Cancer Math for the Curious

 “Tell me the truth,” I ask, “how do you feel about people sending you business?”

“Oh I still want it, now more than ever.” My colleague admits she’s afraid, very afraid of having low/disappearing numbers of transactions.

I caution her, “Tell people you know in person or over the phone. Just like you told me – but don’t send an email.” From experience I say, email is problematic. People don’t read emails effectively. People skim. If the casual reader sees the word “Cancer,”  all sorts of unabated nonsense ensues.

Such as?

I ought to pass over Cancer patient, give her a chance to rest.

Cancer patient might not be able to do a good job for me.

Maybe Cancer patient is not coming back to work, or dying.

And so on. These are not helpful assumptions. Don’t fire a hard-working professional with Cancer before having a conversation with her. We don’t appreciate the discrimination. Don’t wuss out because you’re uncomfortable with my Cancer. I need my job, my income and quite frankly my sense of being a contributing member of society.  If we must, we’ll hire out for assistance. But please give us the opportunity to work while we can because whether we live or die, life has expenses. In fact, with the onset of Cancer most of us find our expenses go up not down.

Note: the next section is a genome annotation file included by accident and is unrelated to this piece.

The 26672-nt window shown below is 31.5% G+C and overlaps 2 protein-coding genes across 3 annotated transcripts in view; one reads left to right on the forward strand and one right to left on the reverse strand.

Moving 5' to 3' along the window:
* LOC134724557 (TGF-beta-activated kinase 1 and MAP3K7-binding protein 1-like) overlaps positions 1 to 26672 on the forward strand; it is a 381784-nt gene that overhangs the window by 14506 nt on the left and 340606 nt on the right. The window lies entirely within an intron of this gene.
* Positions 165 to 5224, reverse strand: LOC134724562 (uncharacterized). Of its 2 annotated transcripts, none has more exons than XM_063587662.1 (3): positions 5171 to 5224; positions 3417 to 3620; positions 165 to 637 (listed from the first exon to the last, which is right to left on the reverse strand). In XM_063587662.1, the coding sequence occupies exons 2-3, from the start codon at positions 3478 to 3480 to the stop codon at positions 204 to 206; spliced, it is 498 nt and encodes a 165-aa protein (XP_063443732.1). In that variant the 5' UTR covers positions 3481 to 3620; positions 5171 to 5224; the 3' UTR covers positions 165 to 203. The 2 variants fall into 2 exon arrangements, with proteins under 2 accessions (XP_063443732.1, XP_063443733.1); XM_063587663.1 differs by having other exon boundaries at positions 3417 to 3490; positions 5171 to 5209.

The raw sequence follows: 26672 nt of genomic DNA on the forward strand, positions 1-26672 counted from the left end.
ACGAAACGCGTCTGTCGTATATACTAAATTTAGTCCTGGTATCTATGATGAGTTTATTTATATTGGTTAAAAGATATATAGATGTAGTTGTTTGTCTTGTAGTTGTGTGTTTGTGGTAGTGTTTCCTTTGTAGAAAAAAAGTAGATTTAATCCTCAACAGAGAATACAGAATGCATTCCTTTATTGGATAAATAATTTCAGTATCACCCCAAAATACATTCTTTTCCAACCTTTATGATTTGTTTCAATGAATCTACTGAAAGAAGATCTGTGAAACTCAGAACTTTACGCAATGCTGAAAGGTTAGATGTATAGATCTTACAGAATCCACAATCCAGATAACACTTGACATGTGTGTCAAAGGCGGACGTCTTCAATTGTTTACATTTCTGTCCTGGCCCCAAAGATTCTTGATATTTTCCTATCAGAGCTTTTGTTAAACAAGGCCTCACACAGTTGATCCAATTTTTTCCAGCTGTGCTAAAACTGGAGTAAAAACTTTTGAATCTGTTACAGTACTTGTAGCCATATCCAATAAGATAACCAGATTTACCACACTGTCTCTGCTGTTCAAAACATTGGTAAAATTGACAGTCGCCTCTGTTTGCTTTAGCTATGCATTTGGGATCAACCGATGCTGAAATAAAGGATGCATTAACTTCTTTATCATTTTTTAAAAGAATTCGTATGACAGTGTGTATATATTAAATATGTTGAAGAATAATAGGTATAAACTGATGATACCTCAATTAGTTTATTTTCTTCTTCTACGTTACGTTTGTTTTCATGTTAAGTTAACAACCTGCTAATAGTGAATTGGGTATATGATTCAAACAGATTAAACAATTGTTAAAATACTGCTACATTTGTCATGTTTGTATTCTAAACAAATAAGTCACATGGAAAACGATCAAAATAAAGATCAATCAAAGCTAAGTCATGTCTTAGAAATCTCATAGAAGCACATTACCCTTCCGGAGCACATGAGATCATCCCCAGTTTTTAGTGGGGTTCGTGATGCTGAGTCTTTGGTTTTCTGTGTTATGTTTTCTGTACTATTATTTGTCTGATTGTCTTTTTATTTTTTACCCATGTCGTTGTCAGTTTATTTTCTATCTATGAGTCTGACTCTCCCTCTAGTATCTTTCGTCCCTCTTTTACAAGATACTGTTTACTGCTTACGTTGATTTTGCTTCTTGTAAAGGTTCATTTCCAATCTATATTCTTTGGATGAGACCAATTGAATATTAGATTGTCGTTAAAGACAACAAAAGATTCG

Mortality Rates

If a certain treatment increases my survival rate by 50% taking the treatment sounds like a no-brainer. Sounds like. If only the math were abstract, and not the lives of actual people. What if only 50 out of 100 are expected to survive an additional five years. If treatment boosts survival by 50%, by the end of five years a total of 75 women are still alive, not just 50. Twenty-five additional survivors. The treatment does sound like a good idea.

But what if the survival rate is already at 95%? The same treatment with its promised boost of 50% creates only two additional survivors. The actual math is 2.5, but there is no such thing as half a woman. Well, why not take the estrogen blocker anyway, since 2.5% is 2.5% more likelihood of survival? Why not? I have to weigh the gain by the losses. Side effects include and are not limited to: blot clots, heart disease, pelvic cancers, osteoporosis. Fifty percent of women who opt for the estrogen blockers quit taking them before 5 years is up, citing joint and muscle pain, headaches, fatigue, and general low quality of life.